On linux you can define very accurate routing tables that allow you to be connected with several VPN toghether.
I had this problem once, and was solved here.
The problem I see in your case is mainly: "how to use windows as a router?". And probably this is not the best forum where to ask such a question...
Anyway, there are a couple of advices that I guess could be useful: the first is related to Virtualbox networking. I highly suggest you to use 2 virtual ethernet interfaces on your virtual machine:
a) the first one can be a classical NAT interface (default virtualbox), you'll use it as outgoing interface, and will be used by your VPN client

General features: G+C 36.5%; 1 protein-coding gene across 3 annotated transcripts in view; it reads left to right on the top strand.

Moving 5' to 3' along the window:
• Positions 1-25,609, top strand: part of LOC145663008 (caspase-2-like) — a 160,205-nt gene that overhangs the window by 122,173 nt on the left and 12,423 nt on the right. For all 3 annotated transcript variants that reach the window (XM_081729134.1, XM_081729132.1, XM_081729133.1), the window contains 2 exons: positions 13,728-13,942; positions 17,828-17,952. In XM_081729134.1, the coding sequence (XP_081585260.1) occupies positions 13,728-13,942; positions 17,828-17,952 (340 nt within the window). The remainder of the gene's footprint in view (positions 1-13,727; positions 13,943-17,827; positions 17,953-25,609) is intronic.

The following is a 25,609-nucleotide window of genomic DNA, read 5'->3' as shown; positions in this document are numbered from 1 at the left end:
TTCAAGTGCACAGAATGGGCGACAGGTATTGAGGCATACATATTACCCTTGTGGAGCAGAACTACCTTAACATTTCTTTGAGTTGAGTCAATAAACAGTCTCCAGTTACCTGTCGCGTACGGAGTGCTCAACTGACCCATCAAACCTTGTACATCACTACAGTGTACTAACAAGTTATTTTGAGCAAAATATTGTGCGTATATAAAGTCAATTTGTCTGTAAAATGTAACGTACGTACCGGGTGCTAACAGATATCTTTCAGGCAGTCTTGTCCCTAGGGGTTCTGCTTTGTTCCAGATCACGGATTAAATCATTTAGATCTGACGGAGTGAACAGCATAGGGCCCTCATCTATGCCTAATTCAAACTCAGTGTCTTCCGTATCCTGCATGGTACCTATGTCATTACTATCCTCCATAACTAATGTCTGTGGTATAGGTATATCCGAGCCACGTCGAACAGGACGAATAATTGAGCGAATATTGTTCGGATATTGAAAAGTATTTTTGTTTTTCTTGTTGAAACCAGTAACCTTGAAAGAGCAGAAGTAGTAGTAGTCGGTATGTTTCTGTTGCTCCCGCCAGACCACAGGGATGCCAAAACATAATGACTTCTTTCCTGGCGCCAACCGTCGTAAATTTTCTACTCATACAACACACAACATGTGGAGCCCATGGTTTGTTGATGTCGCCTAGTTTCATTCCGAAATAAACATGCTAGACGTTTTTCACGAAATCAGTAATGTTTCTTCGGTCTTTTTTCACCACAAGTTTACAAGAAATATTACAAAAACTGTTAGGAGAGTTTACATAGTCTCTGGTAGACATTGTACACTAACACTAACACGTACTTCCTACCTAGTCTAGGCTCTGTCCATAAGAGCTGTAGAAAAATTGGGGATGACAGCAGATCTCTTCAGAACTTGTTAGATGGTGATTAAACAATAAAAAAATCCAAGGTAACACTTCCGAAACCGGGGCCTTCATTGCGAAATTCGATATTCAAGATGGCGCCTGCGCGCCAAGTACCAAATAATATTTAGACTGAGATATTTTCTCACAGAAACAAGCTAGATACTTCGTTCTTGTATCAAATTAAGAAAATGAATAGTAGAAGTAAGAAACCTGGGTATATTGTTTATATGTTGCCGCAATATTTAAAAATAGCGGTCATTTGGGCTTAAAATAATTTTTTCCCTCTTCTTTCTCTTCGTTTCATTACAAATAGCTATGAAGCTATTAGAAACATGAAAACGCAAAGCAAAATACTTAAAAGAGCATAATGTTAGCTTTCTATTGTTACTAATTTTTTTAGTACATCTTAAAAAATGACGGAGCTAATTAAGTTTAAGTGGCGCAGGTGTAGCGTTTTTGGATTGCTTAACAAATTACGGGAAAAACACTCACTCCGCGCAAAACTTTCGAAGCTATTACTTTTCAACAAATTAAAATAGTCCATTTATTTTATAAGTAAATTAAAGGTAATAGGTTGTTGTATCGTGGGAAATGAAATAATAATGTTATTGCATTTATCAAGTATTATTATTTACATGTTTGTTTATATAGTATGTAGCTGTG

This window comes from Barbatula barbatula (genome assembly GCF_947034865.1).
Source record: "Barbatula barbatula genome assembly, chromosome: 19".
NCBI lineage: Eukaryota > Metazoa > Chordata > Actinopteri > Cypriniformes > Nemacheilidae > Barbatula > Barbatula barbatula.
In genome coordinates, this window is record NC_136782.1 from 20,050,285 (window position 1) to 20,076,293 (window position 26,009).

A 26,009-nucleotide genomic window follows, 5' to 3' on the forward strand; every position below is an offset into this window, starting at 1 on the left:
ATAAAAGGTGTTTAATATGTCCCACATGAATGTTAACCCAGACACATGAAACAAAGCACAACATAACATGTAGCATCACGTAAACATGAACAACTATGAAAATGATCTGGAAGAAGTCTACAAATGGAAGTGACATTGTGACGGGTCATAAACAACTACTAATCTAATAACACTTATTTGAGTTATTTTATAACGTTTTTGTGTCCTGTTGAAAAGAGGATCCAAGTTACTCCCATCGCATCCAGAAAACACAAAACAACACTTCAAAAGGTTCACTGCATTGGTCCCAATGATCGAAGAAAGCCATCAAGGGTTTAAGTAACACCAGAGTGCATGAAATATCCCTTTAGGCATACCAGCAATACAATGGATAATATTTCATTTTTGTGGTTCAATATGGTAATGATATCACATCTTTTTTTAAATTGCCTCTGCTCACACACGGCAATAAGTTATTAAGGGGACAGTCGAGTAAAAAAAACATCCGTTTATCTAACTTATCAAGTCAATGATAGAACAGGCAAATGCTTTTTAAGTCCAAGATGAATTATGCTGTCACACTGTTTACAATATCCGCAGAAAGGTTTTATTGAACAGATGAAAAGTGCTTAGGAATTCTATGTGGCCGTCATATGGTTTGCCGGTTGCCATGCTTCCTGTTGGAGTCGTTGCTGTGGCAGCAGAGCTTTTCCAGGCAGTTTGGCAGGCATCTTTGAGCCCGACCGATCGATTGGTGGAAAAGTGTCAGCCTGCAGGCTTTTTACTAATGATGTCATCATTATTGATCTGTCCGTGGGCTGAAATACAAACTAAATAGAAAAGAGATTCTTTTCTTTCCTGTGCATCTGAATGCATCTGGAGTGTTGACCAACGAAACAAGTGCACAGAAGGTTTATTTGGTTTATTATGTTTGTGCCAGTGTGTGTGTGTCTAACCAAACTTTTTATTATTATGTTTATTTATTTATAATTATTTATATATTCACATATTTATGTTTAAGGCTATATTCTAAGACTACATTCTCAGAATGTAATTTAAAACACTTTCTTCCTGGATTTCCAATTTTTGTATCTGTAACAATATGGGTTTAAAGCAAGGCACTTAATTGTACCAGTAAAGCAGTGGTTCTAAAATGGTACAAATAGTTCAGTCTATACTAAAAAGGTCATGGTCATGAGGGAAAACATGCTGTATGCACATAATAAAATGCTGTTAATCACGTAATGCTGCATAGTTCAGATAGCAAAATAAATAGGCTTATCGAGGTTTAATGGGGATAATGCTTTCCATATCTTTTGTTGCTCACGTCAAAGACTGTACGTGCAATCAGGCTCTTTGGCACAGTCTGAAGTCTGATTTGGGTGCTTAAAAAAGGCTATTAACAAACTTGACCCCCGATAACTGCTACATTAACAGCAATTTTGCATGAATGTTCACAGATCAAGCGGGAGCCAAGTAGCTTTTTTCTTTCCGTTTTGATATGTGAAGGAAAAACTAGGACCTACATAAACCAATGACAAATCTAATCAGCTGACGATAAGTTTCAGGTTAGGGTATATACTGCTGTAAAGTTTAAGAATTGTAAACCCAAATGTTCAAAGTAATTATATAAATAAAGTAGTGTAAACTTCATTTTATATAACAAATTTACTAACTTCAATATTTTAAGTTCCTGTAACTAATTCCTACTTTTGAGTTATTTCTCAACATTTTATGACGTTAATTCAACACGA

b) a bridged interface on your virtual machine, which will have an IP in the same network as your host machine (i.e. your linux machine).
You should then write routing rules on your host machine that redirect the request on a given IP range (the ones of your corporation VPN) on the virtual machine's bridged interface, i.e. you will define this IP as the gateway for the requests on that IP range.
Then (and this is where I can't help you, sorry) you should write a routing table on your windows machine that redirects all the requests coming on eth1 toward your VNP interface, which is connected to eth0.
I hope this helps. Sorry, but I'm really not an expert on Windows...
Anyway, if you find a proper solution, PLEASE: write the solution here, as it may be useful to many other people.